Once we reached the back door, I sent Micah inside and Benji and I sat down on the steps to talk. It took a few minutes of coaxing. Then–
“Mom, I don’t have any friends.”
I was startled. “Why? What happened today?”
Pause. “I’m just really so sad.”
“What made you really so sad?”
“No one played with me today.”
I saw his tears and my heart plunged. This wasn’t the first time he’d come home with this news.
“No one? What about Micah?”
“No! He was playing with someone else.”
“I’m sorry, honey.” I paused for a moment, trying to understand the situation. “Did you ask anyone to play with you?”
“Well, I did! I went up and tried to hug [a classmate] but she told me to go away!”
“I’m just really so sad!”
My chest felt tight; it throbbed with the weight of his pain. I tried to hug him. He was stiff but he let me put my arm around him.
“I’m so sorry, sweetheart. Maybe you can ask someone to play with you tomorrow.”
He shrugged of my arm and my suggestion. “I don’t have any friends.”
He tried to explain. “The kids…the kids in my class–they don’t like it. They don’t like it when–when I–they say I get too close–I get too close to them.”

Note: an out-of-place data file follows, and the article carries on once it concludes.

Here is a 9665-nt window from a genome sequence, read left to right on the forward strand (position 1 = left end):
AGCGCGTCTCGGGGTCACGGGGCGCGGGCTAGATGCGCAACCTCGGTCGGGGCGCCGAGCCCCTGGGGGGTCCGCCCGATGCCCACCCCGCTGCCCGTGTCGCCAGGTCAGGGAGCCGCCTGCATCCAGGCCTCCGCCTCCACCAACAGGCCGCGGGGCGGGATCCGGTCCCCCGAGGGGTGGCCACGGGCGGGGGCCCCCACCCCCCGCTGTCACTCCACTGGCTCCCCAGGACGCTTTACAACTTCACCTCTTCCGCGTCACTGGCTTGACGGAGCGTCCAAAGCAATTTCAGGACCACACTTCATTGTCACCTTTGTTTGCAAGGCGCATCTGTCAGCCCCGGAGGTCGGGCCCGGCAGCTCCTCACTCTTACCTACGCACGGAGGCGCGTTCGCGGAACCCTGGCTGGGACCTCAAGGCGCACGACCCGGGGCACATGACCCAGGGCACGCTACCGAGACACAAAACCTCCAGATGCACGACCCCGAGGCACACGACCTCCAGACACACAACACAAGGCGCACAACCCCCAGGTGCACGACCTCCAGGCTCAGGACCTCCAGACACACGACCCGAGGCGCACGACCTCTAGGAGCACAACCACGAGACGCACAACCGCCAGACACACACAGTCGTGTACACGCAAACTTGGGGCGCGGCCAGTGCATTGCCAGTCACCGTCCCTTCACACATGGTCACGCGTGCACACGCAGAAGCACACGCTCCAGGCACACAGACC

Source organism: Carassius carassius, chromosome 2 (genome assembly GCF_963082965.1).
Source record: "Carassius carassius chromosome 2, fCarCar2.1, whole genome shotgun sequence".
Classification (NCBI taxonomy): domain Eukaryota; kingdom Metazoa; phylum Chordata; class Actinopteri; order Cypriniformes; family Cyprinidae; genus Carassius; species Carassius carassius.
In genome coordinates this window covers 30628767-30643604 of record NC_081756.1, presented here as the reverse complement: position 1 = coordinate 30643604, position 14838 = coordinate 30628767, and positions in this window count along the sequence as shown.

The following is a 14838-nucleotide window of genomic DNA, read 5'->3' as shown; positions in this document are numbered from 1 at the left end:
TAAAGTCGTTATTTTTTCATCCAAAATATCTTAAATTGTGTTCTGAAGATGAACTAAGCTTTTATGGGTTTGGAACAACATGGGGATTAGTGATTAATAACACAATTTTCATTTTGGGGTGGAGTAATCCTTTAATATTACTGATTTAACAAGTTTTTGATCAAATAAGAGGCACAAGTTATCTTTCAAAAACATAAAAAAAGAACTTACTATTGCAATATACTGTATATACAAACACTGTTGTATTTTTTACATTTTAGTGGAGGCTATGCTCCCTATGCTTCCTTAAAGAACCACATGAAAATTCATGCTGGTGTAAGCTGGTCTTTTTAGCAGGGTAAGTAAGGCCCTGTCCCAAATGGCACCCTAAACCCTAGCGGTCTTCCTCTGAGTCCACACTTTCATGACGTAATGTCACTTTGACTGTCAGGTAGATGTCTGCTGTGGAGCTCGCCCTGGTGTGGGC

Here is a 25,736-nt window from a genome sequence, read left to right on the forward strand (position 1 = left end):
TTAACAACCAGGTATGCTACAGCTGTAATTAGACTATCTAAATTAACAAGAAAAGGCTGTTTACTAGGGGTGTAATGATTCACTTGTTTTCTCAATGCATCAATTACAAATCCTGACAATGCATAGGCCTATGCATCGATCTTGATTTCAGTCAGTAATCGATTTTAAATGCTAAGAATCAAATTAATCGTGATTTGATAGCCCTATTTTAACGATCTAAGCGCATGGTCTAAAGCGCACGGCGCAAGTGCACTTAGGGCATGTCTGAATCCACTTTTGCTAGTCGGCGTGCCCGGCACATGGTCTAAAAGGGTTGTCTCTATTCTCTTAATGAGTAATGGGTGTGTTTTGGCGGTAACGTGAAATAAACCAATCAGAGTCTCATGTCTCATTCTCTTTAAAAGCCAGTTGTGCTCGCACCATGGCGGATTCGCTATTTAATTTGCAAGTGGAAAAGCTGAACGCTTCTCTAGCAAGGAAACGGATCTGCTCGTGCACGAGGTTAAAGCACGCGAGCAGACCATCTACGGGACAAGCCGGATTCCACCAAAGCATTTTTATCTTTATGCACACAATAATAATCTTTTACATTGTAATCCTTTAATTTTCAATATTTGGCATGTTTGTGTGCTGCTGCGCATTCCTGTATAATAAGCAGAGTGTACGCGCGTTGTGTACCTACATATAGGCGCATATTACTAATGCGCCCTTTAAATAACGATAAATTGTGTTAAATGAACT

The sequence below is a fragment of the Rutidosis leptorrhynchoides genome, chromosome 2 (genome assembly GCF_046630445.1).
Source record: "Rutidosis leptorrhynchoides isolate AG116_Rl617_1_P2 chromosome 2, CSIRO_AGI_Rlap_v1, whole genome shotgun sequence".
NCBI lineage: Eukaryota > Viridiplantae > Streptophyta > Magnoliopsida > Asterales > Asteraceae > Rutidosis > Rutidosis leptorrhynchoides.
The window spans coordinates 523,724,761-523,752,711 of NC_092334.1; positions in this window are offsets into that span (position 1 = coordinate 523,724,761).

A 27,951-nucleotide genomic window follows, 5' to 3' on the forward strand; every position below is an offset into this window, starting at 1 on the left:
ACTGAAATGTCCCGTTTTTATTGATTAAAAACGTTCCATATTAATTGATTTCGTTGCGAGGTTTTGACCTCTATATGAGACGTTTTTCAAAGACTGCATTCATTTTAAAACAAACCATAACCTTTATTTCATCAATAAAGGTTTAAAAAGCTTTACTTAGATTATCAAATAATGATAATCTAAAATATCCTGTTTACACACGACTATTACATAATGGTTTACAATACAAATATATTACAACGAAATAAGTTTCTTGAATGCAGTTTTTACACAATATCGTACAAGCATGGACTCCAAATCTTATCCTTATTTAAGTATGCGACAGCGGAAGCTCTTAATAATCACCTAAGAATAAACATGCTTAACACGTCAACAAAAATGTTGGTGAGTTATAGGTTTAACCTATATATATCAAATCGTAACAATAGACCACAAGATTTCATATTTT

I grasped at the pieces he was offering me, trying to put together the picture. I know that Benji lacks self-awareness of personal space and that he often seeks sensory input by trying to play in a manner that some children consider rough.
Or sometimes he tries to hug people when they aren’t expecting or wanting a hug. Finally, when he gets frustrated or needs his own space, he will scream repeatedly (“That’s my “Thunderdrum” dragon call!”).
I was floundering. I was scrambling for a solution, any wisdom I could impart, but it was like grasping at smoke.
We have talked about being a good friend, about asking people to play and or asking to join in a game.
We have talked about how getting inside someone’s “bubble” makes them uncomfortable.
We have talked about asking for hugs.
We have talked–again and again–about how screaming is not a “friendly noise,” how it’s not a good way to express himself, and that if he needs or wants something, he needed to use words and talk about it.
I could repeat all this advice but I knew that it wouldn’t do any good right now.
He didn’t need advice or solutions.
He just needed me to be with him.
So I bit back all the advice that I had already repeated a thousand times before and we just sat and felt sad together.
And that is hard. It is really so hard…because I want to FIX IT. I want to make the other kids be his friend, to convince them of what a cool kid Benji is, of how he is funny, caring, creative, and fun.
But I can’t fix this: I may be able to make other kids play with him but I can’t make them be his friend.
I can cheer him on in his journey; I can offer direction. But I can’t walk this path for him.
And that’s really so hard.